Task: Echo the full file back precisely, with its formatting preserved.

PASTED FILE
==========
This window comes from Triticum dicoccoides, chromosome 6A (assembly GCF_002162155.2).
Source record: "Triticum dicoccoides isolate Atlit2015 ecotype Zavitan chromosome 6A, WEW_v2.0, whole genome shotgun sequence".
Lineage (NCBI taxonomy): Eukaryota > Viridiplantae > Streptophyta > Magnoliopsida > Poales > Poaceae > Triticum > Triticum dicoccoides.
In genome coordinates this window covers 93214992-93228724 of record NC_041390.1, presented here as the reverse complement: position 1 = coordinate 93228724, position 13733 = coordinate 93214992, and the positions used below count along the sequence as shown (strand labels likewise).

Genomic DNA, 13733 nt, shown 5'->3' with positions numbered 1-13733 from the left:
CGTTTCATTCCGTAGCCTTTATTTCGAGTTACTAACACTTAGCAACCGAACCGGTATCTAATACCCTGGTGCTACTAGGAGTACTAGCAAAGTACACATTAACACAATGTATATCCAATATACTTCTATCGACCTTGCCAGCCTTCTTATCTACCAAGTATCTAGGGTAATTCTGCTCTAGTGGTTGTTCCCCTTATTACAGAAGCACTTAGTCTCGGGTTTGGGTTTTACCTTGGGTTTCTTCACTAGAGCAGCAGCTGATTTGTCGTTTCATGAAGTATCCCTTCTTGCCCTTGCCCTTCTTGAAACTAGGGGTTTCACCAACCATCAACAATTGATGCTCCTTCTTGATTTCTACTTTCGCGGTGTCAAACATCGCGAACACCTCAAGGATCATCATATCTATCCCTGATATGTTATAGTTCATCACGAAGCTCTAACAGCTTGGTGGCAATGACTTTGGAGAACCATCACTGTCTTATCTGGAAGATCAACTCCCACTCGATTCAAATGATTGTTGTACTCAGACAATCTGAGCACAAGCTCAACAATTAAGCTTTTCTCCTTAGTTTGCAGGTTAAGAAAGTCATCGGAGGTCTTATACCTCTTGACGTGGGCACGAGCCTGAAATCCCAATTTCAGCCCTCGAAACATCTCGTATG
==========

This window comes from Triticum dicoccoides, chromosome 6A (assembly GCF_002162155.2).
Source record: "Triticum dicoccoides isolate Atlit2015 ecotype Zavitan chromosome 6A, WEW_v2.0, whole genome shotgun sequence".
Lineage (NCBI taxonomy): Eukaryota > Viridiplantae > Streptophyta > Magnoliopsida > Poales > Poaceae > Triticum > Triticum dicoccoides.
In genome coordinates this window covers 93214992-93228724 of record NC_041390.1, presented here as the reverse complement: position 1 = coordinate 93228724, position 13733 = coordinate 93214992, and the positions used below count along the sequence as shown (strand labels likewise).

Genomic DNA, 13733 nt, shown 5'->3' with positions numbered 1-13733 from the left:
CGTTTCATTCCGTAGCCTTTATTTCGAGTTACTAACACTTAGCAACCGAACCGGTATCTAATACCCTGGTGCTACTAGGAGTACTAGCAAAGTACACATTAACACAATGTATATCCAATATACTTCTATCGACCTTGCCAGCCTTCTTATCTACCAAGTATCTAGGGTAATTCTGCTCTAGTGGTTGTTCCCCTTATTACAGAAGCACTTAGTCTCGGGTTTGGGTTTTACCTTGGGTTTCTTCACTAGAGCAGCAGCTGATTTGTCGTTTCATGAAGTATCCCTTCTTGCCCTTGCCCTTCTTGAAACTAGGGGTTTCACCAACCATCAACAATTGATGCTCCTTCTTGATTTCTACTTTCGCGGTGTCAAACATCGCGAACACCTCAAGGATCATCATATCTATCCCTGATATGTTATAGTTCATCACGAAGCTCTAACAGCTTGGTGGCAATGACTTTGGAGAACCATCACTGTCTTATCTGGAAGATCAACTCCCACTCGATTCAAATGATTGTTGTACTCAGACAATCTGAGCACAAGCTCAACAATTAAGCTTTTCTCCTTAGTTTGCAGGTTAAGAAAGTCATCGGAGGTCTTATACCTCTTGACGTGGGCACGAGCCTGAAATCCCAATTTCAGCCCTCGAAACATCTCGTATG